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This Just In ...

Kevin Fischer is a veteran broadcaster, the recipient of over 150 major journalism awards from the Milwaukee Press Club, the Wisconsin Associated Press, the Northwest Broadcast News Association, the Wisconsin Bar Association, and others. He has been seen and heard on Milwaukee TV and radio stations for over three decades. A longtime aide to state Senate Republicans in the Wisconsin Legislature, Kevin can be seen offering his views on the news on the public affairs program, "InterCHANGE," on Milwaukee Public Television Channel 10, and heard filling in on Newstalk 1130 WISN. He lives with his wife, Jennifer, and their lovely young daughter, Kyla Audrey, in Franklin.

That God-awful photo ID law


This news caught my attention out of New Hampshire. A new state law there requires photo identification to vote. In
New Hampshire’s September primary election, about 7 percent of voters in Nashua did not show or have photo identification.

Not to worry. They could still have their votes counted with nothing else required. But in the November general election, voters without the necessary photo ID had to sign an affidavit before they could cast a ballot.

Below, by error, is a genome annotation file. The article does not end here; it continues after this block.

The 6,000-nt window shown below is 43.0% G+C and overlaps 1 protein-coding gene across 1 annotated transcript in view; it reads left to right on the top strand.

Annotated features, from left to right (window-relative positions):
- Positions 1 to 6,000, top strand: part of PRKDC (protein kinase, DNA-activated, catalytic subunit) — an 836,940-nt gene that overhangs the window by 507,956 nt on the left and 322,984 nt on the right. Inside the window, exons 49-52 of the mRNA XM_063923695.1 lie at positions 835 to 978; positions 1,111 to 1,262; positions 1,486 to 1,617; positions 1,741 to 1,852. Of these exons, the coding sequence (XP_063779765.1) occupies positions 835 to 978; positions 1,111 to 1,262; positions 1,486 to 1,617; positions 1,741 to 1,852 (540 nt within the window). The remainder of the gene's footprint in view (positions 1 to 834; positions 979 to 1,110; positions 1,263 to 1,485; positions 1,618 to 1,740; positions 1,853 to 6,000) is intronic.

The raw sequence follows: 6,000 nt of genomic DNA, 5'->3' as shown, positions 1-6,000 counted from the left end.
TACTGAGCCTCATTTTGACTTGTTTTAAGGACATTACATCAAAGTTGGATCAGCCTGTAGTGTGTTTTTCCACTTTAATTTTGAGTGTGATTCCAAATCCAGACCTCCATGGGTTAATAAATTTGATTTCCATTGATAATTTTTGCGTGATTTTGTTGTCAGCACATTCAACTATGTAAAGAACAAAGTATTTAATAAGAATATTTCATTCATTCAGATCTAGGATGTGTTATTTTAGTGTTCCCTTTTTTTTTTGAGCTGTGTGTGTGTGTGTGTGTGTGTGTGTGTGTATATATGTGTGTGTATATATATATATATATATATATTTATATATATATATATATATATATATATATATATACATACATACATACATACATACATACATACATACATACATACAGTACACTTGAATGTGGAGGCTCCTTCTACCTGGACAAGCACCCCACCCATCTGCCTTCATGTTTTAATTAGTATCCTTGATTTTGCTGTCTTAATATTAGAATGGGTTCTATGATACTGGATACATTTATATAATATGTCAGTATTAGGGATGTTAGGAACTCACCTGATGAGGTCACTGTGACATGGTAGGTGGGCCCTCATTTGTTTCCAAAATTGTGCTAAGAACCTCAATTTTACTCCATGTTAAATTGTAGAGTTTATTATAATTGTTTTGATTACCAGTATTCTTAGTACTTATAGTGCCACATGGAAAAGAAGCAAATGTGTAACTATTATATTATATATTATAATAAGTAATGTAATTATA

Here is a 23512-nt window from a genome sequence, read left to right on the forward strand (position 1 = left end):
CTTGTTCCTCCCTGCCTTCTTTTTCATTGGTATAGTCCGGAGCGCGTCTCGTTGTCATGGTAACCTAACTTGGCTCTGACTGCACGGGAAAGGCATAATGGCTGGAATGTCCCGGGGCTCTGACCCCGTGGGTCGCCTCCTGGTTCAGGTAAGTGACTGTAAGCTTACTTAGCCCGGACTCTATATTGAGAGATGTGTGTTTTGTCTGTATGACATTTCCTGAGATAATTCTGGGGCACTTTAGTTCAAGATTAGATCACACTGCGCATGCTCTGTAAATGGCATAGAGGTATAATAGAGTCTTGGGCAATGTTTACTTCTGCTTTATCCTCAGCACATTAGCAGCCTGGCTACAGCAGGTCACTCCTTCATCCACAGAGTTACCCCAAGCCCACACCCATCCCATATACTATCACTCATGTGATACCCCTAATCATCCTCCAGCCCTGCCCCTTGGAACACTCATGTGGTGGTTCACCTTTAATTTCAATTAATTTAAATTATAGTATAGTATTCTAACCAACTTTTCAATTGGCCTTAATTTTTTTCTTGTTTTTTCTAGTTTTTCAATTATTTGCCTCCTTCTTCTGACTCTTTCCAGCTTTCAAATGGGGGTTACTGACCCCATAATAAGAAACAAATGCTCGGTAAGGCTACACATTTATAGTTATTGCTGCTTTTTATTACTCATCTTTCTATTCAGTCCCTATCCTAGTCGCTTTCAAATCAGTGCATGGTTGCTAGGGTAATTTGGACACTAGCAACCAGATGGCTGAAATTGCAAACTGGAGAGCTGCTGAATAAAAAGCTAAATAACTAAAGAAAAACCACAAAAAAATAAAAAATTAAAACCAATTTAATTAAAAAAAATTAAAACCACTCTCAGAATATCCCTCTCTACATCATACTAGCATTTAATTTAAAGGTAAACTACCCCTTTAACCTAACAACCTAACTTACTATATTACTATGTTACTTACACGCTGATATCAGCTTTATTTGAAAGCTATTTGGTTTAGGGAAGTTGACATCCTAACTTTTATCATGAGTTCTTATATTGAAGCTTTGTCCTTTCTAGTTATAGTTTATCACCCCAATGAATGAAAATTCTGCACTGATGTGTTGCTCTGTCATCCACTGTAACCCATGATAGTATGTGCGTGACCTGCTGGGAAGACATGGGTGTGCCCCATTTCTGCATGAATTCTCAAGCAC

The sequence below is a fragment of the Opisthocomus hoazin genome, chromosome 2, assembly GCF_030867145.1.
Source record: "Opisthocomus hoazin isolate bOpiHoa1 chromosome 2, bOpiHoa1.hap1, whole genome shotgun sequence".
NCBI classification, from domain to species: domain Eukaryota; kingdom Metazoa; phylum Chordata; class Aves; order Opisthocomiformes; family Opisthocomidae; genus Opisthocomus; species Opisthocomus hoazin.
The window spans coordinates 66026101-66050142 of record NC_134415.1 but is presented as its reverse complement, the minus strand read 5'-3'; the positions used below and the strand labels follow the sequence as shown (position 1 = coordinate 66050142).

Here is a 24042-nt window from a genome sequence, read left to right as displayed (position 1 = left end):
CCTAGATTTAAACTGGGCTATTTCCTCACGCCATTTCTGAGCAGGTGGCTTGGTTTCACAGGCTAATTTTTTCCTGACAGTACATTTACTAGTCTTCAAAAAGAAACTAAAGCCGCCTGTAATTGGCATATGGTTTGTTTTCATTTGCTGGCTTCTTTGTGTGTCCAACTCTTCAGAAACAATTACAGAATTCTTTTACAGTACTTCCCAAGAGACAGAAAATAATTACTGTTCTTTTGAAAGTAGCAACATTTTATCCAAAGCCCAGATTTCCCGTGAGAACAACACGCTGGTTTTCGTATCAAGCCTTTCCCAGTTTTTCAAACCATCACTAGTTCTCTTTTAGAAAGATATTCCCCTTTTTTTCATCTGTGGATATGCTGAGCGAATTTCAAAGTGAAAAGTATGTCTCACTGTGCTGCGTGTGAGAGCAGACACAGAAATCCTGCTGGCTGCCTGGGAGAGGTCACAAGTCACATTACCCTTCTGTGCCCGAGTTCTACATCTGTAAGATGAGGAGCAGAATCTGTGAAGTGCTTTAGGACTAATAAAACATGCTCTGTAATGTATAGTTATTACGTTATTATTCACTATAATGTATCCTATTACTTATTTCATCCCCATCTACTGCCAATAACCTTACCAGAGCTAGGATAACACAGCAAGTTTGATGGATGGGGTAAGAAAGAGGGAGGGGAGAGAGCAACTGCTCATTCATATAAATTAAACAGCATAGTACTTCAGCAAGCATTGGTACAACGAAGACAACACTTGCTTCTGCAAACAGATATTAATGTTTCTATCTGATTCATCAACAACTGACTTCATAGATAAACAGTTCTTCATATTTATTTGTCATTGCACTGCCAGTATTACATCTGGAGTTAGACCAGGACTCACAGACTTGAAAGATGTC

To the small minority that vehemently opposes the common sense practice of photo ID, this was no doubt quite shocking, a blatant attempt at disenfranchising, and a civil rights atrocity.

Because 7% in nashua didn’t have photo IDs in September, there was great wailing and gnashing of teeth that as many as 50,000 voters in New Hampshire would, without the necessary IDs, be forced to sign affidavits.

Didn’t happen.

Only 1% of voters in November did not have or show the proper ID. So much for the argument that an avalanche of folks would be denied the right to vote.

Seems that between September and November a whole bunch of folks somehow, someway managed to overcome all kinds of tremendous obstacles and obtained a photo ID good enough to vote.

Imagine that.

New Hampshire is now in the process of contacting voters who signed affidavits to verify their vote. The state has 60 days to follow through.

That evil photo ID law. In New Hampshire, no one was turned away from voting.


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